Advice for First-Time Home Buyers
The experience is simultaneously exhilerating and terrifying. For most of us, the purchase of our first home is a blind leap into the unknown. It's a huge financial commitment that has the potential to ruin us financially, and at least on some level, we have no idea what we're doing.
Take a breath. It's worth it. Owning your own home is a huge responsibility, but it's also incredibly rewarding.
- Your home builds wealth. Instead paying rent and having nothing to show for it, you'll accumulate equity in your home that you get back when you sell. And when tax time comes around, you might be surprised at how much that mortgage interest deduction is worth.
- Being a homeowner will make you more confident and decisive. There's something about managing a large asset that changes the way you see the world, and makes you stronger.
- Owning your home provides a kind of freedom that you've never had before. You're no longer at the mercy of your landlord coming into your space to "inspect" the property. You can alter your home however you like. You can put in nicer fixtures and appliances. You can plant a garden. Your home will truly be yours.
There's very little anyone can do to make your home buying experience any less nerve-wracking, but if you take it one step at a time, you will do fine. Here are five tips to avoid the most common pitfalls of first time home buyers.
1. Look past the the surface
Paint and carpet are easily replaced. If they're bad now, you might be able to get a good deal on a home and then have them replaced before you move in. If they're fresh, that's great, but be sure to look past the surface to the bones of the house. Freshened up surfaces can distract from the overall condition of a home. Your home inspector is trained to look past the surface condition of the home and assess the condition of the things that are more difficult to replace.
2. Consider your long-term plans for the house
Are you getting married? Starting a family? In-laws moving in? If you're planning on any renovations or changes to the home, let your inspector know. He can point out things that might become an issue when knocking down walls or building an addition.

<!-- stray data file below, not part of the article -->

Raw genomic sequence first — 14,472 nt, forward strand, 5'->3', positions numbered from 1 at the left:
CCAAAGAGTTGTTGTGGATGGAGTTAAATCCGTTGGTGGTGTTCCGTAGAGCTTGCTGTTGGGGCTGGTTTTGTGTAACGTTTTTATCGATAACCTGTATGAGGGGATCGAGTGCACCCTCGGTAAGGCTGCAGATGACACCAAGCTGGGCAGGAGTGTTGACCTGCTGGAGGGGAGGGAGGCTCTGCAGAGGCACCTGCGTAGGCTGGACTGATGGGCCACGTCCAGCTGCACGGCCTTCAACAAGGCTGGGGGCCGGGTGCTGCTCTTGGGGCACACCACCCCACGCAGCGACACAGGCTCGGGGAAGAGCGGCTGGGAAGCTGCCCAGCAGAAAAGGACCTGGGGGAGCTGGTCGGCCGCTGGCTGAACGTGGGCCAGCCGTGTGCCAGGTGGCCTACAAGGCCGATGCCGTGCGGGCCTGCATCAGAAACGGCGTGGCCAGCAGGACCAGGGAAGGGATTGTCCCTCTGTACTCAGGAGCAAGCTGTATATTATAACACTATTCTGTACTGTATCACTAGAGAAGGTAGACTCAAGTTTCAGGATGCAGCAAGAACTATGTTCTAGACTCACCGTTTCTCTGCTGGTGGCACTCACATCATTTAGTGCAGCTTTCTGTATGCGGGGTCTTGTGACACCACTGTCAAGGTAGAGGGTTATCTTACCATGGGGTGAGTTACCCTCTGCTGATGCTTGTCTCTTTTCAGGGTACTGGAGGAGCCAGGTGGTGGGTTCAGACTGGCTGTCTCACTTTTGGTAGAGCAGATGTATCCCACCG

3. Thoroughly Inspect the Property and follow up
Just because the roof is new or the HVAC system was recently replaced does not mean the work was done well. Your home inspector will assess the condition of all new work, same as the old work. In addition to the inspection, asking the seller for documentation of any repairs or renovations . Ensuring that work was done by a reputable contractor, and that permits were pulled and inspections completed, can help avoid problems down the road. Issues that turn up during the inspection can be a point of negotiation to help ensure you get a fair price for the home in its current condition. Worst case, if a large problem is found that the seller won't fix, you can walk away from the home.
4. Keep some Cash on Hand
You don't have to spend every dollar you qualify for. You'll want to have some cash left over for repairs and extras after you move in. Your inspector can help you identify parts of your new home that are likely to need repair or replacement soon, but it's not possible to catch every future problem from a visual inspection. Repairs and maintenance are part of home-ownership, so you should be sure to budget for them. In addition to keeping some savings on hand for repairs, don't forget to budget for things like furnishings, tools, or a lawn mower.
5. Talk to Your inspector In Advance
If your inspector takes the time to get to know you and your plans for the property, he'll be better able to provide recommendations that fit your needs and future plans. Click the button below to get started.